Buckhead is one of the main commercial and financial districts of Atlanta. Formerly a destination for late-night hijinks at rooftop bars, the area is now anchored by high-rises, luxury shopping, and high-end hotels. Buckhead has a wealth of posh restaurants whose quality doesn’t always match the price, but several are worth the splurge. Fortunately, there are mid-range and less expensive options in as well. Buckhead is a good choice for a posh night out to see-and-be-seen, but you can also find highly-regarded, innovative restaurants that put more focus on the cuisine than the scene. Here are some of the best options for a memorable meal in Buckhead.
RECOMMENDED: Full guide to the best restaurants in Atlanta
Best restaurants in Buckhead
What is it: Long-running steakhouse consistently praised for top-notch food and service.
Why go: Bones has been serving prime beef, fresh seafood, and regional specialties since 1979. The old-school vibe, exceptional service, and clubby dining rooms make it a top choice for special occasion parties and corporate gatherings. From the seafood tower to the beef tartare or any steak on the menu, the food is of the finest quality, and the acclaimed wine cellar has just the right pairing to take a meal to the next level.
What is it: Approachable Southern fare with a sophisticated edge.
Why go: Holeman & Finch serves one of Atlanta’s most famous cheeseburgers. Now served all day, it used to be available in limited quantities at 10pm only. Beyond the vaunted burger, there's a menu of creative, seasonal dishes. Find modern takes on southern classics like deviled eggs and pimento cheese as well as an inventive cocktail list. The dining area is both convivial and romantic, with a friendly and accommodating staff.
What is it: Acclaimed bourbon bar and modern southern fare from award-winning chef and restaurateur Art Smith.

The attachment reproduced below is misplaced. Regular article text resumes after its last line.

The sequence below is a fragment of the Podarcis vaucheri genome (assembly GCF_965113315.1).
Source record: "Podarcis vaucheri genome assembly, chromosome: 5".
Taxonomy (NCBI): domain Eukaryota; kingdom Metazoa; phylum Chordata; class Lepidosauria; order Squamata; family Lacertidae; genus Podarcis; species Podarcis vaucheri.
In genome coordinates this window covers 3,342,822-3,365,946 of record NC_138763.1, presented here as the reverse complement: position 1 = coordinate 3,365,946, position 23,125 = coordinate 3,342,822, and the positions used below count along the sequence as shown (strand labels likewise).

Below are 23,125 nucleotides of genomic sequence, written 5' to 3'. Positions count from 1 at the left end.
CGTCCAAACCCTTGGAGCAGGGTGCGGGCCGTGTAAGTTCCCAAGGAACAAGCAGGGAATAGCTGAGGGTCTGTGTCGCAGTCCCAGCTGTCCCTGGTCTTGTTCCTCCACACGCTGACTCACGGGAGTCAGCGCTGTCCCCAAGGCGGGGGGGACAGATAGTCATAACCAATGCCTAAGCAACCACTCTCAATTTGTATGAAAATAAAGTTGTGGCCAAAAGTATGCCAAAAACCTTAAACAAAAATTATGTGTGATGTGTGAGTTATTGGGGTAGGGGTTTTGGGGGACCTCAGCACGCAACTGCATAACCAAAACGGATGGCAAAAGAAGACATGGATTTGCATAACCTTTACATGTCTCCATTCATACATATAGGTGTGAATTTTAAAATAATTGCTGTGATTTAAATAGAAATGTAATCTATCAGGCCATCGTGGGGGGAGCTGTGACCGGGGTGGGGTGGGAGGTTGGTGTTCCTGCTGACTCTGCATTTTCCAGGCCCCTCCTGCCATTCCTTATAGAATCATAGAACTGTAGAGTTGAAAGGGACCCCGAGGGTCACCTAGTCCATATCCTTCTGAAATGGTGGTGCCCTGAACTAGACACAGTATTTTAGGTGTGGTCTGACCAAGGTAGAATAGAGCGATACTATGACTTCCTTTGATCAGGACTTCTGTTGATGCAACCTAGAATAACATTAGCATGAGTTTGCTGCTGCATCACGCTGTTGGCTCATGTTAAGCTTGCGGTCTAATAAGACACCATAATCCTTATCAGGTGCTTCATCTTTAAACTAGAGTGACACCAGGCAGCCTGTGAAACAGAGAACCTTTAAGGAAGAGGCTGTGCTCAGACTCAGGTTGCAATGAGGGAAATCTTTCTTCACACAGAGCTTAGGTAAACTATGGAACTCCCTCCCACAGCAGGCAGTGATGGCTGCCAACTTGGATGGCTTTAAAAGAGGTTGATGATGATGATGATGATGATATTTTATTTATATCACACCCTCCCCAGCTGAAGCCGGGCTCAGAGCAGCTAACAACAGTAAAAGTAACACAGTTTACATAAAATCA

Why go: Experience classic Southern charm in a sophisticated yet welcoming environment. Start off at the Bourbon Bar with one of 70 varieties of bourbon, or maybe an exceptional cocktail. Then indulge in the regionally-sourced, farm-to-table menu that celebrates and updates Southern classics like chicken and dumplings or shrimp and grits. For dessert, peruse the pie table for sweet pies and cakes, and stop by the Ham Bar on your way out for house-made charcuterie to take home.
What is it: Elegant, modern Japanese restaurant with a focus on premium quality and freshness.
Why go: This intimate, contemporary restaurant showcases fresh sushi that’s exquisite in its simplicity. Pick a seat at the chef’s counter to watch the the art unfold. The sophisticated Japanese menu is also worth exploring, especially the hot items such as lobster toban-yaki in a soy butter sauce, which is finished at the table on a tiny grill. Ask the knowledgeable staff to help you choose from the extensive sake list, or opt for a hand-crafted cocktail. Delectable desserts, such as the green tea souffle, are made in-house.
What is it: Classic, high-end steakhouse known for exceptional food and service.
Why go: Chops is the place for celebrating or making big business deals. Dress to impress and be prepared to pay. But the price is worth it for some of the best USDA prime aged beef around. The stylish, dark wood dining room provides the perfect ambiance for enjoying signature cuts and preparations. Downstairs, Lobster Bar serves exquisite seafood flown in fresh daily. Consistently named among the best steakhouses in the country, you know you’ll have a worthy meal here.